Friday, January 06, 2006

Chad: heating up in the Sahel

I spent a fair amount of time in Chad in 2005, overseeing relief efforts for refugee populations along the eastern and southern borders with Darfur (Sudan) and northern CAR. I became fascinated with the country, particularly the unsurpassed harshness of its physical environment and the uncanny ability of its ruling elites to dig ever deeper their own political grave. Recent tussles on entirely different fronts--with the World Bank and Sudan--are testing the patience of the international community and the limits of regional stability.

Besides 8.6m of its own, Chad currently hosts about 200k Darfuri refugees and over 30k central africans. It somehow survived the drought, locust invasions and pockets of famine experienced by its neighbors, particularly Niger, in 2005. Yet it is an increasingly unstable place, poised on the precipice of political freefall and potential violence, both internally and with its bellicose neighbor, the Sudan. President Idriss Déby, a 53-year-old former army commander who led an armed revolt from the east to seize power in 1990, is a sick man; he is rumored to have Hep E, HIV and cirrhosis of the liver all at once. Most observers expected him to fall to terminal disease or a forced ouster before the end of 2005. A recent photo captures the opulent insulation of a man with many worries and fewer friends.
Where is my tribe?
Infrastructure at all levels within Chad remains profoundly underdeveloped, in part due to ongoing instability and periods of conflict. Natural resources in rural regions struggling to sustain large refugee influxes in the south and east —wood and water, primarily— are severely depleted, giving rise to resource-related conflict between refugees and host populations.
Since Darfur exploded in early 2003 and eastern Chad found itself overrun with Sudanese refugees, the UN-led humanitarian response has stabilised into a well-run care and maintenance operation. Relations between humanitarian agencies and local Chadian authorities and populations, however, are worsening as resentment and pressure to assist destitute locals grows. During my last visit in October 2005, over 200 Chadian troops from the elite presidential guard deserted their post in protest against the Déby regime. More recently, Déby declared a "state of belligerence" with Sudan after a rebel attack on 18 December in the eastern border town of Adre. Chad blamed the attack on Sudan, saying it is financing, arming and equipping Chadian rebels. The two countries have long accused one another of backing rebel factions. This time, Sudanese support seems real. On 30 December a number of rebel factions - all insisting that Deby step down - announced that they were joining forces (Reuters).
A Zagawan himself, Zagawan allegiances across the Chad-Sudan border explain Déby's tenuous relations with Khartoum but offer little predictive capacity regarding Chad's internal instability, itself due to extensive rivalry between Zagawan factions. The Kobe sub-tribe, around Tine and Bahai, object to Déby's recent appointment of his brother as the Sultan of Bahai. Disagreement over the question of support to Sudanese Zagawa in their fight against the Sudanese government, which Déby reportedly forbids, is a source of broader opposition. Zagawan elements of the rebellion in northern CAR do not, however, pose a direct threat to Déby.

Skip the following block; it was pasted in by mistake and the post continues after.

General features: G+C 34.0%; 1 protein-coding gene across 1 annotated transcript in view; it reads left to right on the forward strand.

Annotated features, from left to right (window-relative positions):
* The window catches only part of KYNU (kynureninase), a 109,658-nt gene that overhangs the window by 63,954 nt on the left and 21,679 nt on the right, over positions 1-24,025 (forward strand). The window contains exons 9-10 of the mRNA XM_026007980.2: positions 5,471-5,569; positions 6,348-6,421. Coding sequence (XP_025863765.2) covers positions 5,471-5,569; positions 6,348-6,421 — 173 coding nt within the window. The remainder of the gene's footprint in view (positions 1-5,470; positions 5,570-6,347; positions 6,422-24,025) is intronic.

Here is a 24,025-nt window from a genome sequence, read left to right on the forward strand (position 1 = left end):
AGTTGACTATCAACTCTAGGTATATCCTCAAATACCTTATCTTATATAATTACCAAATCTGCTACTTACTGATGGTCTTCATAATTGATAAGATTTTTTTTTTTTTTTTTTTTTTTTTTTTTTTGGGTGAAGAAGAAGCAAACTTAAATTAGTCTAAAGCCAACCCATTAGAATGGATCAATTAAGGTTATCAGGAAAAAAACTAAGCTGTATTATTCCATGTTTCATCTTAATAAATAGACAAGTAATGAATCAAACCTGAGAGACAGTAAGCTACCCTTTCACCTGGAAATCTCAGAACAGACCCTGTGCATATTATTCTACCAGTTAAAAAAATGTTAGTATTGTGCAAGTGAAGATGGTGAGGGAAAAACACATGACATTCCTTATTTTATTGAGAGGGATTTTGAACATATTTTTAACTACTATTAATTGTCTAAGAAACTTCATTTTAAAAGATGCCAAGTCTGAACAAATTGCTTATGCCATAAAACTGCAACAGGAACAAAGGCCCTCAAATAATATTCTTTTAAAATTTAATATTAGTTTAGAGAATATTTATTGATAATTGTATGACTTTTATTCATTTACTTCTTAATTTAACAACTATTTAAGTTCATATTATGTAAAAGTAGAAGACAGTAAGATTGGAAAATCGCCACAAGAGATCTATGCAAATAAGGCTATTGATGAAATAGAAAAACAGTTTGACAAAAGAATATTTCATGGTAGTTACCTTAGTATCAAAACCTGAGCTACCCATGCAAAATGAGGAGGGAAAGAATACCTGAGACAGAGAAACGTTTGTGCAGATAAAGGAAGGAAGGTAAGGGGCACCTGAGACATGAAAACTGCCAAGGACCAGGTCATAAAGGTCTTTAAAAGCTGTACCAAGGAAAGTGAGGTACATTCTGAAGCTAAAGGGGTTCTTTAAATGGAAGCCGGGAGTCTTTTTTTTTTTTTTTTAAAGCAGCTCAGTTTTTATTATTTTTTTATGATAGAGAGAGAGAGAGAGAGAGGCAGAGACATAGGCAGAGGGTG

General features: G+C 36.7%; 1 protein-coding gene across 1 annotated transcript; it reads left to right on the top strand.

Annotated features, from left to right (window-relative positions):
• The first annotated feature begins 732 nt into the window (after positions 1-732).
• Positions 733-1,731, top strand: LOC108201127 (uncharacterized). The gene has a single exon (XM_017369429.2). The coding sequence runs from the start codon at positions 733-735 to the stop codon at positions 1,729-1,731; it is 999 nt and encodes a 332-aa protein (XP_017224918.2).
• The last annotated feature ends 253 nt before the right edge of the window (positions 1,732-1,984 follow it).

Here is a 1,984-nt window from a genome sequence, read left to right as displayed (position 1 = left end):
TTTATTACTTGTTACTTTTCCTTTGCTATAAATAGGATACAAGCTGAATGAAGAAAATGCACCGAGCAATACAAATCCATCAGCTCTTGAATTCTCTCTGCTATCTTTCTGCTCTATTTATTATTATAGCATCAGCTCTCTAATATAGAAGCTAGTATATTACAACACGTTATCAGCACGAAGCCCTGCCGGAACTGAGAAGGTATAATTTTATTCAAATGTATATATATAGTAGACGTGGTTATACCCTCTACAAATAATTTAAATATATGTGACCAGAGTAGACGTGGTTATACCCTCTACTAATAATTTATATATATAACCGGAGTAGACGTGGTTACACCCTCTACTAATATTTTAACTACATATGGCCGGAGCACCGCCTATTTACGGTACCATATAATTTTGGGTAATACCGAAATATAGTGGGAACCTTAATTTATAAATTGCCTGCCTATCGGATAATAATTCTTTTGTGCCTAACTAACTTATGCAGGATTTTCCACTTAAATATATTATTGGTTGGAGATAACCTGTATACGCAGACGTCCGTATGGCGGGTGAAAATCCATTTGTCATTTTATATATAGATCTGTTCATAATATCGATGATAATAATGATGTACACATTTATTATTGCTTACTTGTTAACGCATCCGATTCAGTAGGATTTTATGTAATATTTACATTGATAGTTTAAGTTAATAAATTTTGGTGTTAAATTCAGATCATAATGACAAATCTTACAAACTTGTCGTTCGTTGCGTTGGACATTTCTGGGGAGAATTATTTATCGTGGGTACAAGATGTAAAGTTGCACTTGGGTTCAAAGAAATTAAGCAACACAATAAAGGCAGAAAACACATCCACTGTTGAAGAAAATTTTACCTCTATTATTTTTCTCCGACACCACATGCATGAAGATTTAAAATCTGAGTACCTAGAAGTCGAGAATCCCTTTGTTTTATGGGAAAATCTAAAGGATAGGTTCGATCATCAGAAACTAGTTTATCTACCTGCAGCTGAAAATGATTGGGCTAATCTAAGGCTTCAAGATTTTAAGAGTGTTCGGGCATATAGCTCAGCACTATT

Between its more powerful neighbour, Sudan, and Deby's primary political constituency, his Zagawan kinsmen, the Chadian President has effectively held onto power by not choosing sides. While this may appease Khartoum, the strategy has triggered hostilities from Chadian and Sudanese Zagawa, the latter having been instrumental to Déby's successful overthrow of former
President Habré, and now leading the Darfur insurgency. Once thought too disparate to present a credible threat to Déby, the now unified alliance may alter the balance, particularly if Sudanese Zagawans and Janjawid offer support.
Déby's political credibility hinges on his continued ability to prevent an overflow of armed conflict from Darfur and Northern CAR into Chad, a capacity that appears to be slipping from his grasp. His current unpopularity with the rank and file owes more to his being blamed for the country's economic malaise, and to rising anti-Zagawan sentiment nationwide. Regular cabinet reshufflings allow him to placate opposition leaders while ensuring the inefficacy of his administration. While the government denies reports of forced recruitment to bolster an army hit by desertions, security forces continue to assault civilians in the capital as tensions mount across the country.
As if this were not enough for a syphillitic former warlord, Déby is fighting fires on another front, with the grand-daddy of international donors, the World Bank.
My oil, my money
Of other large rumblings I heard during my last Chad visit, that over the World Bank-funded Chad-Cameroon oil pipeline, the situation is has since deteriorated. The Washington Post recently summarized the dispute: